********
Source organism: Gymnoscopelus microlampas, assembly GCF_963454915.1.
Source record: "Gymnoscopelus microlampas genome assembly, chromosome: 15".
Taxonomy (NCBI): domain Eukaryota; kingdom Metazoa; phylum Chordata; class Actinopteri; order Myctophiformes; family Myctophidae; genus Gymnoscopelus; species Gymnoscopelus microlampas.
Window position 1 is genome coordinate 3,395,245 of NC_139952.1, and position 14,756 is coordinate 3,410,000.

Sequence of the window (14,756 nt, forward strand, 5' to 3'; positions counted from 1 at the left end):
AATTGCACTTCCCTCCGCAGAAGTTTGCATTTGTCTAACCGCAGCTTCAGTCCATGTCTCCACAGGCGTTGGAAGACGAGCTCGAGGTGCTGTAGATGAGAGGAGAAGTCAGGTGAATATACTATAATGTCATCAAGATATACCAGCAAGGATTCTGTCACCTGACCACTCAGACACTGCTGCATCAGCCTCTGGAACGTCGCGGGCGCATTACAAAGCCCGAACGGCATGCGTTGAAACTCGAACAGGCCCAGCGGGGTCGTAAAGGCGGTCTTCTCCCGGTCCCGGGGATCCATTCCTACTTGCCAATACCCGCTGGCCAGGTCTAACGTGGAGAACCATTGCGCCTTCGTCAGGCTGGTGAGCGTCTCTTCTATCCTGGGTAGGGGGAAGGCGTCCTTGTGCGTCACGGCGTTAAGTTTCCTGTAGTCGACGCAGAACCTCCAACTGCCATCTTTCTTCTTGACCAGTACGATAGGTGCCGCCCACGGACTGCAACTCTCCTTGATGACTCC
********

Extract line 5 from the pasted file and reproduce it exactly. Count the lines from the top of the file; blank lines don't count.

Sequence of the window (14,756 nt, forward strand, 5' to 3'; positions counted from 1 at the left end):